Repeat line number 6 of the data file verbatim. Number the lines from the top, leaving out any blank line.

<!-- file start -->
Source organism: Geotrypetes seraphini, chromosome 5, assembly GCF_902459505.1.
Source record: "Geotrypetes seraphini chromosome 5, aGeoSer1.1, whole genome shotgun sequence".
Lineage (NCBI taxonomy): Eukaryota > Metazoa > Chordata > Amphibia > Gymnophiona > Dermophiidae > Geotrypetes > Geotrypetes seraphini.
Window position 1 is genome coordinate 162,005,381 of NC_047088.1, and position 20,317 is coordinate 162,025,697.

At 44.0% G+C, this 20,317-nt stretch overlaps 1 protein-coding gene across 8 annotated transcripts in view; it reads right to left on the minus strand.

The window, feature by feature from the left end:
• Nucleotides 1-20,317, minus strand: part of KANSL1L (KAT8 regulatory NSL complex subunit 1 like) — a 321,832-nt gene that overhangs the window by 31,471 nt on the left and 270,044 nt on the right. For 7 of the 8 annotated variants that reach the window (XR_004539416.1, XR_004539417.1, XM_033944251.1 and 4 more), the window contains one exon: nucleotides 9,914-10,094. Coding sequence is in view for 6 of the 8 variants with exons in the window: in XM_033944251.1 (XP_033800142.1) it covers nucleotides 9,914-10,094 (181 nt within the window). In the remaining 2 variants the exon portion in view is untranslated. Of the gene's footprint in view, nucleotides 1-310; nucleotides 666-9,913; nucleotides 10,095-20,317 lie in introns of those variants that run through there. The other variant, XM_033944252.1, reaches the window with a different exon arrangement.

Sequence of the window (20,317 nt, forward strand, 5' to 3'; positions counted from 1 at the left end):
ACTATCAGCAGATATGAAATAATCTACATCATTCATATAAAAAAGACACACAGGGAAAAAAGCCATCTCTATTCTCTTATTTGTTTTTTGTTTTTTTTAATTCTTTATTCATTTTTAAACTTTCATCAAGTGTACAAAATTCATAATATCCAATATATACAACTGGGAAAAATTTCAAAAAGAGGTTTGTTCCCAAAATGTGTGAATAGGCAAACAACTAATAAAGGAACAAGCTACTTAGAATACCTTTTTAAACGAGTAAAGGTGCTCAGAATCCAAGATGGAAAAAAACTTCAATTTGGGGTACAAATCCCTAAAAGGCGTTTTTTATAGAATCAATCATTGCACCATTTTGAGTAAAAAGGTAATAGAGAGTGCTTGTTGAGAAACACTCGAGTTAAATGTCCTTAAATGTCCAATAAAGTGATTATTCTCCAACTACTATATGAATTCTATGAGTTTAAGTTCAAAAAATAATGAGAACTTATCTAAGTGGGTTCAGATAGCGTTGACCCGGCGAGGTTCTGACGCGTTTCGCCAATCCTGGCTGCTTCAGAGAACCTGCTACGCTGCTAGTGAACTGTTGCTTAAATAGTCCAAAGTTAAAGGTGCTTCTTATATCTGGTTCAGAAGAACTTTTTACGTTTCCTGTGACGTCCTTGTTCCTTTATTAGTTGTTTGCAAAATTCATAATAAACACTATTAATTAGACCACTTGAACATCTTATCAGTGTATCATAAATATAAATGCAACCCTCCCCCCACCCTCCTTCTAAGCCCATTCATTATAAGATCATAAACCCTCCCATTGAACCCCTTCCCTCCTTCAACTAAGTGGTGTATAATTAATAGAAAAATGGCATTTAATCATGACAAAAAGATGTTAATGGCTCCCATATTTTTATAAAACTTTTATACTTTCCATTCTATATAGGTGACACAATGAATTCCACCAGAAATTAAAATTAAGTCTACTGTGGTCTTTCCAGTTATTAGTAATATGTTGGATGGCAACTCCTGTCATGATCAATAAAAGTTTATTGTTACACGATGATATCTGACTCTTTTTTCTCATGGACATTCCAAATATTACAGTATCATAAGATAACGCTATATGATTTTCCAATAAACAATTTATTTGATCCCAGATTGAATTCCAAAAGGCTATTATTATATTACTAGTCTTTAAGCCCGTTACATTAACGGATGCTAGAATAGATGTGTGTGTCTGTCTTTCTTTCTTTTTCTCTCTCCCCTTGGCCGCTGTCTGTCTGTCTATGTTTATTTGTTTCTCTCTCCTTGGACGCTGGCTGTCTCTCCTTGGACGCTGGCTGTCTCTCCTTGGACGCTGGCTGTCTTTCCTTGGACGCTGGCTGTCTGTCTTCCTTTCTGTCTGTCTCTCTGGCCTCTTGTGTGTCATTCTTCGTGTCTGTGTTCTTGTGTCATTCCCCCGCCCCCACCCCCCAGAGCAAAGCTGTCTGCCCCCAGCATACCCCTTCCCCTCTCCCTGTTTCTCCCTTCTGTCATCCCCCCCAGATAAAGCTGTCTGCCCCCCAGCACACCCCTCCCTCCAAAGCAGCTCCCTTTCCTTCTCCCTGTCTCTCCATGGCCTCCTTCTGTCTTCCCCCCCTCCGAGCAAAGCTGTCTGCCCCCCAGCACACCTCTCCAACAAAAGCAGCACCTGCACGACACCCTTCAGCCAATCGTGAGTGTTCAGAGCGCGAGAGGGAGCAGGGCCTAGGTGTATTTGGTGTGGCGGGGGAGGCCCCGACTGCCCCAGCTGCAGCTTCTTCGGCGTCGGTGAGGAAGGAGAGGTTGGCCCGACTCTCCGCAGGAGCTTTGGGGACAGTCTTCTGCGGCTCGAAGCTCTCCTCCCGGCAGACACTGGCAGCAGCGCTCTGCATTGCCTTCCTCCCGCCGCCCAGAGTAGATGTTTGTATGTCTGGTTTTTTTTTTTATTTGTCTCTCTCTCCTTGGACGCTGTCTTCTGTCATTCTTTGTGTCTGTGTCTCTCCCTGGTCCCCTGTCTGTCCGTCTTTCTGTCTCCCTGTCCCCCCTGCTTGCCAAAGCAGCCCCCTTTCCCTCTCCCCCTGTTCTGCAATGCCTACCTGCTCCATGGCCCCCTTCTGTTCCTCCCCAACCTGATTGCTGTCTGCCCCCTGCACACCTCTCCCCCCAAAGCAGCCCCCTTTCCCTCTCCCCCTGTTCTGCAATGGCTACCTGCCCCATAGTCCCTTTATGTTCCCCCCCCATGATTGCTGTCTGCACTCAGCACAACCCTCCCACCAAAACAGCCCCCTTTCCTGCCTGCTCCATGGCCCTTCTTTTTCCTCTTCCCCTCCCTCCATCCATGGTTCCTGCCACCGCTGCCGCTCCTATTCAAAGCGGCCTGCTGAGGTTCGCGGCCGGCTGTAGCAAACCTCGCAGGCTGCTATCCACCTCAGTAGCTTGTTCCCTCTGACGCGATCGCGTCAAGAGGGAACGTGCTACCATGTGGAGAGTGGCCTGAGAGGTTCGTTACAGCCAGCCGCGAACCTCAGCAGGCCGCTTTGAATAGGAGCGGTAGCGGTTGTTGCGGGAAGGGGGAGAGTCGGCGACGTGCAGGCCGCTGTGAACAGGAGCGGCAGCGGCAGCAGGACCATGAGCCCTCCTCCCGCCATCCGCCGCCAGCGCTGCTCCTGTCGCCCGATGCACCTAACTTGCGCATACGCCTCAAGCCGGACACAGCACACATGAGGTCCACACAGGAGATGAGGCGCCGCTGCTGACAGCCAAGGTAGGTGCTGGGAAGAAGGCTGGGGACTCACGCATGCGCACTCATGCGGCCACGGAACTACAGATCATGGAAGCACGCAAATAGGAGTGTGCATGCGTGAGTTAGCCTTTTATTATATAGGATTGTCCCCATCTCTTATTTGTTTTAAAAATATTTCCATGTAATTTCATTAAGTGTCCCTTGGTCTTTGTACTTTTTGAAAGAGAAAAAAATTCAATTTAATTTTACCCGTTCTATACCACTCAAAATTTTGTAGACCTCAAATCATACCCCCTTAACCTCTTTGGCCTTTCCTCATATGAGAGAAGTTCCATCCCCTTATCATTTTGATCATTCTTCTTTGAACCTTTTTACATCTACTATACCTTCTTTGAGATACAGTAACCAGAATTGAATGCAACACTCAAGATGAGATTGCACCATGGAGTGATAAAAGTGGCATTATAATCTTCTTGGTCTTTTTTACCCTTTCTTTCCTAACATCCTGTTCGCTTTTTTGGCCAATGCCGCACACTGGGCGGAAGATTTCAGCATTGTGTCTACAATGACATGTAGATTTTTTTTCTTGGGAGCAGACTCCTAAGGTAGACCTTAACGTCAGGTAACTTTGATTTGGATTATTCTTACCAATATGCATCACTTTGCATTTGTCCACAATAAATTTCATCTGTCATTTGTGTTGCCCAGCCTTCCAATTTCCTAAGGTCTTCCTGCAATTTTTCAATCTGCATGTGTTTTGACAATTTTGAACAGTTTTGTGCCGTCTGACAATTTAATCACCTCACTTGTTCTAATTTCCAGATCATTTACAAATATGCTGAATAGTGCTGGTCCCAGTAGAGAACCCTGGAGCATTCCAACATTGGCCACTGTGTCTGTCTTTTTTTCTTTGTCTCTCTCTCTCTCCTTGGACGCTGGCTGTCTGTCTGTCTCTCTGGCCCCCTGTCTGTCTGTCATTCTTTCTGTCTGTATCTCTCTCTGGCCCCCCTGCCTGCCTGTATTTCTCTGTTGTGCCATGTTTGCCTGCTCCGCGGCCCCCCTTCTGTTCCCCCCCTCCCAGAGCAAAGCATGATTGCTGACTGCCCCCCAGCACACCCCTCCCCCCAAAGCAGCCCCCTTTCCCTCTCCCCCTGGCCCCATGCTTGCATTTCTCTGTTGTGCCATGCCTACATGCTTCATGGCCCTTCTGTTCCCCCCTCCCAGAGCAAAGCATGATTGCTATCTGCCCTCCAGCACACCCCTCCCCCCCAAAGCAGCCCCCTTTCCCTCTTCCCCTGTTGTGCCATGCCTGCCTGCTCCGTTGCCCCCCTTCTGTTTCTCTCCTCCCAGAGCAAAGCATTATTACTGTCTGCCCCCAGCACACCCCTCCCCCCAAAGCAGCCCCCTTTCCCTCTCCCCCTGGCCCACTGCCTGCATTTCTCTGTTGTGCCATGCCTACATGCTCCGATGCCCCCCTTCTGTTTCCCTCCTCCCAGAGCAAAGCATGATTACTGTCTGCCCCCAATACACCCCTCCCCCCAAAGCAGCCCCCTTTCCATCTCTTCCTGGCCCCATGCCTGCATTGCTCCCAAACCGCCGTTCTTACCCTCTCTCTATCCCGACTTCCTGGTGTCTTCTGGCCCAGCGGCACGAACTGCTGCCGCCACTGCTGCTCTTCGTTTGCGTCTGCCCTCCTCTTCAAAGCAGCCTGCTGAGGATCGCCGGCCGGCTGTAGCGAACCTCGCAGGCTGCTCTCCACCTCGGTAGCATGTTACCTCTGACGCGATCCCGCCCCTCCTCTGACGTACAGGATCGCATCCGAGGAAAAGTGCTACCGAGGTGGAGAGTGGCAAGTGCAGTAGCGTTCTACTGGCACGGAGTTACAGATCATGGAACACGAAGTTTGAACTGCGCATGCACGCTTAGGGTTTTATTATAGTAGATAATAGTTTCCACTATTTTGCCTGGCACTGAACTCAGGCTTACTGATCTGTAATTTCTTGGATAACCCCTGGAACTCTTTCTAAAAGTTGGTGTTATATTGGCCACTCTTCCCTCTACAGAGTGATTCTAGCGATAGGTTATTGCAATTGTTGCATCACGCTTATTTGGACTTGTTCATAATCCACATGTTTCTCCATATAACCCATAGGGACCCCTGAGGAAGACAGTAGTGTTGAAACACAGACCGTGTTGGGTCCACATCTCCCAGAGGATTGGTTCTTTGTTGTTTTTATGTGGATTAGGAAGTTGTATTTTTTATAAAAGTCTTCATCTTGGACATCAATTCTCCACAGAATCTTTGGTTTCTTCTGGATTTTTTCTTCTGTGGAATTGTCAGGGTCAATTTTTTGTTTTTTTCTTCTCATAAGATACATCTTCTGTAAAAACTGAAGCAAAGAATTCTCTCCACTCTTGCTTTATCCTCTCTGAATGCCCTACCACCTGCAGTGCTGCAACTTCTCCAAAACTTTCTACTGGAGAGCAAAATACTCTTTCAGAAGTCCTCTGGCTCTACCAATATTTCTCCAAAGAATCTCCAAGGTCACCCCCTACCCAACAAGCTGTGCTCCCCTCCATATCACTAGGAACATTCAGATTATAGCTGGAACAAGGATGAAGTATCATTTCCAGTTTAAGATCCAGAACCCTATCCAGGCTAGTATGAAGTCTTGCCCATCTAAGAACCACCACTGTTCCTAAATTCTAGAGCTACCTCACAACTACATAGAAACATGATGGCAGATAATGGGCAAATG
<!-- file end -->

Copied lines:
The window, feature by feature from the left end: